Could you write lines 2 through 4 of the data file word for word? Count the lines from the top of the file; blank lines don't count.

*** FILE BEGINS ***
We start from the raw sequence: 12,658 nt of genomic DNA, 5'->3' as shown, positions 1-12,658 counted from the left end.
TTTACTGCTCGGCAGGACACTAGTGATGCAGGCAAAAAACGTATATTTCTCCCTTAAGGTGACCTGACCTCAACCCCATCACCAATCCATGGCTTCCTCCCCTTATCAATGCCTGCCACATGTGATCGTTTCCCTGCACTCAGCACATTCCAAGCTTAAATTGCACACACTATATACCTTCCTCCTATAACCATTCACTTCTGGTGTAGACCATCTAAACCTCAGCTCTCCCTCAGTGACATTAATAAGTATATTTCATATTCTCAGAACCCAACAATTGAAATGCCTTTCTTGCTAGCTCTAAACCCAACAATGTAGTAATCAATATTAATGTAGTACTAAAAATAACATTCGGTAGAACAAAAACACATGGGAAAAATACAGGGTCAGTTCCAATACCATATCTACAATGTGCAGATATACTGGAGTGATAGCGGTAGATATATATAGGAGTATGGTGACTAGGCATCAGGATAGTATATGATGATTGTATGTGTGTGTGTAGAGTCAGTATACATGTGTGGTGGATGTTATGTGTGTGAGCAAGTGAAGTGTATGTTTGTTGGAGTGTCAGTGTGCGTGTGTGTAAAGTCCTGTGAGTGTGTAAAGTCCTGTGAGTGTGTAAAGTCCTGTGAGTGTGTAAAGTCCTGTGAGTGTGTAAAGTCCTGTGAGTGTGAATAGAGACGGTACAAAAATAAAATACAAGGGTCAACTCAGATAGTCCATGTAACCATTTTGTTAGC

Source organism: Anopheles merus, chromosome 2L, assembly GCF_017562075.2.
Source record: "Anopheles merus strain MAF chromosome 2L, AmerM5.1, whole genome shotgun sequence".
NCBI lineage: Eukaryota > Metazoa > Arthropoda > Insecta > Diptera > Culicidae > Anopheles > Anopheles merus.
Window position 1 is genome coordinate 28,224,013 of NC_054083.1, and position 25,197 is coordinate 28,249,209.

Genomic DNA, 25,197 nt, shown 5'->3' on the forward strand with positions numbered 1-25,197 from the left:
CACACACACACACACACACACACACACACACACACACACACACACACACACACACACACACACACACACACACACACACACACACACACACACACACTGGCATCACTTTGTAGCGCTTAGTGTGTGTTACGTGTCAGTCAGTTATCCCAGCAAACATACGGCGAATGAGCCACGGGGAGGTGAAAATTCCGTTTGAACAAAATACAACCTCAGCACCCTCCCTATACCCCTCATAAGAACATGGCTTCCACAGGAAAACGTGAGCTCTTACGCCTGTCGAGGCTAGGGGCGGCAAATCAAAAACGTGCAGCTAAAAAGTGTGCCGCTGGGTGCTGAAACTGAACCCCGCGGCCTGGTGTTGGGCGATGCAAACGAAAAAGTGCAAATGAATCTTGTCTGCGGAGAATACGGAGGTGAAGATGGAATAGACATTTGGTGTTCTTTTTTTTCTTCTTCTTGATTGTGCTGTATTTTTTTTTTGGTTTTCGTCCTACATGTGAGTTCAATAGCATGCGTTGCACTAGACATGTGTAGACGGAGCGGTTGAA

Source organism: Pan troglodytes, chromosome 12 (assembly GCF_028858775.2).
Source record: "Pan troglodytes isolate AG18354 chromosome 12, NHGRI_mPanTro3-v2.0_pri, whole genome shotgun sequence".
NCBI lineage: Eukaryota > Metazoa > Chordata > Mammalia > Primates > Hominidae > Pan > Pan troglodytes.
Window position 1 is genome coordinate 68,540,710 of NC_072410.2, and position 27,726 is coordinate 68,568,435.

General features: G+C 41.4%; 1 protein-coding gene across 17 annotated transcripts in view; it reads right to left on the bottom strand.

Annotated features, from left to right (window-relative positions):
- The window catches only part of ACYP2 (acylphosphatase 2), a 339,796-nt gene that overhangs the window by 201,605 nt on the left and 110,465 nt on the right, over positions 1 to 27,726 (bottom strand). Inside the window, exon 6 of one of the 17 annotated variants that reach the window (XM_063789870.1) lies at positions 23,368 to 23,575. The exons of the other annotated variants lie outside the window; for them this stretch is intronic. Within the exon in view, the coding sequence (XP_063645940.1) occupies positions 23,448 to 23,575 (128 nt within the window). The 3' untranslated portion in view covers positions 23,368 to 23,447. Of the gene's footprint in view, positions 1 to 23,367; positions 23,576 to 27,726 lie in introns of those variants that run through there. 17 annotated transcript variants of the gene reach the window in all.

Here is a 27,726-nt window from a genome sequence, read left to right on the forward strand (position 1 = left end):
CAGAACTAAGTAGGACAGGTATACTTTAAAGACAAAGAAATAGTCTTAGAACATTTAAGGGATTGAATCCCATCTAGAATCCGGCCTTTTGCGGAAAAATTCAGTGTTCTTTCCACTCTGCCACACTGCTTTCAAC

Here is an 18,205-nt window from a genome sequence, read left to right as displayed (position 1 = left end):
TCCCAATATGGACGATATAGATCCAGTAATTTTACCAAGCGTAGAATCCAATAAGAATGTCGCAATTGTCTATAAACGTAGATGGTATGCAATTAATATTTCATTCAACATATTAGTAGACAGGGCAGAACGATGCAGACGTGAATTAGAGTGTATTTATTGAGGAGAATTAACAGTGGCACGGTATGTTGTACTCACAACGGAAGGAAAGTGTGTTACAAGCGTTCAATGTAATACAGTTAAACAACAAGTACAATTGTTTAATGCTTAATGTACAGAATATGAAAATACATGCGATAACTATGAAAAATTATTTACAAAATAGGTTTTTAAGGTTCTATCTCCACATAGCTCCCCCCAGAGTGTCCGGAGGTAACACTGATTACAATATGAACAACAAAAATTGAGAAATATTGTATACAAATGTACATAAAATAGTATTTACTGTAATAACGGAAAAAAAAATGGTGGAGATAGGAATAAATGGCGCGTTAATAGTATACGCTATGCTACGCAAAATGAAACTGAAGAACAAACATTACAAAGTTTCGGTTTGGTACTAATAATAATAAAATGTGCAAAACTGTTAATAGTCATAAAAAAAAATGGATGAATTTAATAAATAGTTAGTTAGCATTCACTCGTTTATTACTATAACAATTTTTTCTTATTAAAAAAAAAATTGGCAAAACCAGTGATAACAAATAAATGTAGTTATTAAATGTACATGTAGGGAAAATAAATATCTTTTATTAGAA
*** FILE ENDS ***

TTTACTGCTCGGCAGGACACTAGTGATGCAGGCAAAAAACGTATATTTCTCCCTTAAGGTGACCTGACCTCAACCCCATCACCAATCCATGGCTTCCTCCCCTTATCAATGCCTGCCACATGTGATCGTTTCCCTGCACTCAGCACATTCCAAGCTTAAATTGCACACACTATATACCTTCCTCCTATAACCATTCACTTCTGGTGTAGACCATCTAAACCTCAGCTCTCCCTCAGTGACATTAATAAGTATATTTCATATTCTCAGAACCCAACAATTGAAATGCCTTTCTTGCTAGCTCTAAACCCAACAATGTAGTAATCAATATTAATGTAGTACTAAAAATAACATTCGGTAGAACAAAAACACATGGGAAAAATACAGGGTCAGTTCCAATACCATATCTACAATGTGCAGATATACTGGAGTGATAGCGGTAGATATATATAGGAGTATGGTGACTAGGCATCAGGATAGTATATGATGATTGTATGTGTGTGTGTAGAGTCAGTATACATGTGTGGTGGATGTTATGTGTGTGAGCAAGTGAAGTGTATGTTTGTTGGAGTGTCAGTGTGCGTGTGTGTAAAGTCCTGTGAGTGTGTAAAGTCCTGTGAGTGTGTAAAGTCCTGTGAGTGTGTAAAGTCCTGTGAGTGTGTAAAGTCCTGTGAGTGTGAATAGAGACGGTACAAAAATAAAATACAAGGGTCAACTCAGATAGTCCATGTAACCATTTTGTTAGC

Source organism: Anopheles merus, chromosome 2L, assembly GCF_017562075.2.
Source record: "Anopheles merus strain MAF chromosome 2L, AmerM5.1, whole genome shotgun sequence".